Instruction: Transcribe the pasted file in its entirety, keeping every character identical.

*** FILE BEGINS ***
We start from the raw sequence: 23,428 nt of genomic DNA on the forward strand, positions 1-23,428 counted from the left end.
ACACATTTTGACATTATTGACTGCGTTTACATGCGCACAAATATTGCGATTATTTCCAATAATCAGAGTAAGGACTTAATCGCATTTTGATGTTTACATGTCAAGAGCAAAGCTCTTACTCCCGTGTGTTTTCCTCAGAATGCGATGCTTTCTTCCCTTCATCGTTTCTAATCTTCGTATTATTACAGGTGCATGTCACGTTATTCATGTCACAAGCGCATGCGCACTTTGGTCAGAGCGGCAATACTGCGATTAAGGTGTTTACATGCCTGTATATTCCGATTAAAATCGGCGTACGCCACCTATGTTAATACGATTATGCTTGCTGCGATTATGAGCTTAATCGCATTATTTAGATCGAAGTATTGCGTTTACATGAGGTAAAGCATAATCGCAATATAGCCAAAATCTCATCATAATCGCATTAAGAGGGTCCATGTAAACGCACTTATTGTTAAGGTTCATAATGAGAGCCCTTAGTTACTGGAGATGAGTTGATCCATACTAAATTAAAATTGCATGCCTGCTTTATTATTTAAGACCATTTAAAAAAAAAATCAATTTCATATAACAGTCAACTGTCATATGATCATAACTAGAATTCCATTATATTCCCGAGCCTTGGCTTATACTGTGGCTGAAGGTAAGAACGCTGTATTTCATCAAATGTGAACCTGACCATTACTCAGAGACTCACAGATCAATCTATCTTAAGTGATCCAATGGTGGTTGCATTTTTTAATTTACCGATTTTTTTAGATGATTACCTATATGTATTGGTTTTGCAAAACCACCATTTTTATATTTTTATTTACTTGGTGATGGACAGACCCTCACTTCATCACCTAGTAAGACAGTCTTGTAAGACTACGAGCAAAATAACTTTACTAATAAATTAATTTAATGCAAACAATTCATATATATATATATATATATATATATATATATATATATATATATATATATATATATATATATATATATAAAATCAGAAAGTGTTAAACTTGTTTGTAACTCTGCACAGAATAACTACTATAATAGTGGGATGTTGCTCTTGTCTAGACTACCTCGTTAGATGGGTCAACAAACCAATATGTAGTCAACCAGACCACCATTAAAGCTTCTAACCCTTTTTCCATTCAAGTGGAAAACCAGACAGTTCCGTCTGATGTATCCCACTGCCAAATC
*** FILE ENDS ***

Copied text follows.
We start from the raw sequence: 23,428 nt of genomic DNA on the forward strand, positions 1-23,428 counted from the left end.
ACACATTTTGACATTATTGACTGCGTTTACATGCGCACAAATATTGCGATTATTTCCAATAATCAGAGTAAGGACTTAATCGCATTTTGATGTTTACATGTCAAGAGCAAAGCTCTTACTCCCGTGTGTTTTCCTCAGAATGCGATGCTTTCTTCCCTTCATCGTTTCTAATCTTCGTATTATTACAGGTGCATGTCACGTTATTCATGTCACAAGCGCATGCGCACTTTGGTCAGAGCGGCAATACTGCGATTAAGGTGTTTACATGCCTGTATATTCCGATTAAAATCGGCGTACGCCACCTATGTTAATACGATTATGCTTGCTGCGATTATGAGCTTAATCGCATTATTTAGATCGAAGTATTGCGTTTACATGAGGTAAAGCATAATCGCAATATAGCCAAAATCTCATCATAATCGCATTAAGAGGGTCCATGTAAACGCACTTATTGTTAAGGTTCATAATGAGAGCCCTTAGTTACTGGAGATGAGTTGATCCATACTAAATTAAAATTGCATGCCTGCTTTATTATTTAAGACCATTTAAAAAAAAAATCAATTTCATATAACAGTCAACTGTCATATGATCATAACTAGAATTCCATTATATTCCCGAGCCTTGGCTTATACTGTGGCTGAAGGTAAGAACGCTGTATTTCATCAAATGTGAACCTGACCATTACTCAGAGACTCACAGATCAATCTATCTTAAGTGATCCAATGGTGGTTGCATTTTTTAATTTACCGATTTTTTTAGATGATTACCTATATGTATTGGTTTTGCAAAACCACCATTTTTATATTTTTATTTACTTGGTGATGGACAGACCCTCACTTCATCACCTAGTAAGACAGTCTTGTAAGACTACGAGCAAAATAACTTTACTAATAAATTAATTTAATGCAAACAATTCATATATATATATATATATATATATATATATATATATATATATATATATATATATATATATATATATATAAAATCAGAAAGTGTTAAACTTGTTTGTAACTCTGCACAGAATAACTACTATAATAGTGGGATGTTGCTCTTGTCTAGACTACCTCGTTAGATGGGTCAACAAACCAATATGTAGTCAACCAGACCACCATTAAAGCTTCTAACCCTTTTTCCATTCAAGTGGAAAACCAGACAGTTCCGTCTGATGTATCCCACTGCCAAATC